- Long-term capital gains occur when property is held for more than one year, as with most real estate investors who buy-and-hold rental property. Long-term capital gains tax rates for 2021 are 0%, 15%, or 20%, depending on your taxable income.
Let’s look at two scenarios to see the difference between short-term capital gains tax and long-term capital gains tax.
In the first scenario, the investor buys a house for $85,000 and sells it for $115,000 six months later. In the second scenario, the investor buys a house for $85,000 and sells it for $125,000 after holding it for two years.
In both examples, we’ll assume our investor’s total taxable income is $225,000 married filing jointly. That means he has a 24% federal income tax rate and a 15% capital gain tax rate.
Scenario #1: Fix-and-flip
- Capital gain = $115,000 sales price – $85,000 purchase price = $30,000 capital gain
- Capital gains tax = $30,000 x 24% federal income tax rate = $7,200 short-term capital gains tax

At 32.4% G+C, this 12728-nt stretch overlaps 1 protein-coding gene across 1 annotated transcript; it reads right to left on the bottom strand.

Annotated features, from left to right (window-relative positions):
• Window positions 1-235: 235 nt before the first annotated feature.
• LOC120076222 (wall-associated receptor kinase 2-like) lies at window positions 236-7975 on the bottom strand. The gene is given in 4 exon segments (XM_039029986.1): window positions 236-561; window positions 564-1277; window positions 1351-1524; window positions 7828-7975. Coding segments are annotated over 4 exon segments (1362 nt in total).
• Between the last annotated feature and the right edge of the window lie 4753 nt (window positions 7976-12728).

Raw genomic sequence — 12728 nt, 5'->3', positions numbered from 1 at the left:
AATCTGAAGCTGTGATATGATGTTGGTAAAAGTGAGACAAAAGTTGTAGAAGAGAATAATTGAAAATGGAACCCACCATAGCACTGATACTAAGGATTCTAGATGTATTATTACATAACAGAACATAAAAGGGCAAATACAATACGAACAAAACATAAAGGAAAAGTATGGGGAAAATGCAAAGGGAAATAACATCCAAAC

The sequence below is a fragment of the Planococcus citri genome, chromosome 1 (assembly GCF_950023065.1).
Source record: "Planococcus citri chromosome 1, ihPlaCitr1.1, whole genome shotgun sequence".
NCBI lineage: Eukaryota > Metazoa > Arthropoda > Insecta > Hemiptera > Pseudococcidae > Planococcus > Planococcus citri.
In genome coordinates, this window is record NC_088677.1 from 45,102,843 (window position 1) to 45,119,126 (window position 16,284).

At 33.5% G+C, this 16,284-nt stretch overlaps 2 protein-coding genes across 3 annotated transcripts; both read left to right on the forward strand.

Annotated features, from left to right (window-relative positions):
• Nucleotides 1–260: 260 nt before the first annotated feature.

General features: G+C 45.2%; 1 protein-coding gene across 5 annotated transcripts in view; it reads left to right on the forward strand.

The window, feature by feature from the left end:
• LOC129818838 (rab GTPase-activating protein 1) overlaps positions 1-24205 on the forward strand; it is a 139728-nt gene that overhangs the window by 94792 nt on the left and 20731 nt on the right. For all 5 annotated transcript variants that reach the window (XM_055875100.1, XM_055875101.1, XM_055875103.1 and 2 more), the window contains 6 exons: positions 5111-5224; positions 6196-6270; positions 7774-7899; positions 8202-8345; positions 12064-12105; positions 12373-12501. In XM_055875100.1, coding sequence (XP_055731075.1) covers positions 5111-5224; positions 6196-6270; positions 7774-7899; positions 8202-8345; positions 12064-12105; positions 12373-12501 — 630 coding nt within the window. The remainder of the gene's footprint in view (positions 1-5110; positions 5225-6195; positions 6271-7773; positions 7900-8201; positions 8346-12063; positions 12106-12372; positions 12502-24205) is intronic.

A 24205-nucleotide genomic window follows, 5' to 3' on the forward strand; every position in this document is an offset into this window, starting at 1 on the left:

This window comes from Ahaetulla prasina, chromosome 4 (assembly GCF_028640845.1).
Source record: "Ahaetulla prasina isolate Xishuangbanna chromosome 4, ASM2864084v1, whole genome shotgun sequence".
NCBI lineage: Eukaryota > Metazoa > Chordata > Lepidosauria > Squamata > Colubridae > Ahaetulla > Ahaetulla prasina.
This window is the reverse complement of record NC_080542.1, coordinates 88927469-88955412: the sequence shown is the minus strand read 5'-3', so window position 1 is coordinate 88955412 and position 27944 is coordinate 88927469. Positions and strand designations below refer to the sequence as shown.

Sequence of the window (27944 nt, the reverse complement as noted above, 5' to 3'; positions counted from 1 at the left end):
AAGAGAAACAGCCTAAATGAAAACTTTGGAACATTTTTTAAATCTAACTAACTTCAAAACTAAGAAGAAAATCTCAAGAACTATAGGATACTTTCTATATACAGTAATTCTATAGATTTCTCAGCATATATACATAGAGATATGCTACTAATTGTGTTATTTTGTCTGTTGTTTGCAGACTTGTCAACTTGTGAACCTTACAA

Scenario #1: Buy-and-hold
- Capital gain = $115,000 sales price – $85,000 purchase price = $30,000 capital gain
- Capital gains tax = $30,000 x 15% capital gain tax rate = $4,500 long-term capital gains tax
In the first scenario, our short-term investor made his money faster but paid more in taxes. Because he held the property for one year or less, his net profit after paying capital gains tax was $22,800.
In the second scenario, it took our long-term investor a little bit longer to make his money, but he kept more of it. Because he held the property for more than one year, his taxes were less due to the lower long-term capital gains tax, and his net profit after paying capital gains tax was $25,500.
What Basis is and How it Works
Now let’s look at a more down-to-earth example of how taxes on a rental property work in the real world of real estate investing by talking about how basis works.
The cost basis is the original price paid for your property plus any closing costs that must be capitalized. Basis can be adjusted by increasing or decreasing during the time a rental property is held for investment. When the property is sold, the adjusted basis is used to calculate the amount of capital gain.
Items That Increase Basis
- Inspection and appraisal fees
- Recording fees and owner’s title insurance
- Real estate commission
- Cost of additions or improvements
- Assessments that increase property value
Items That Decrease Basis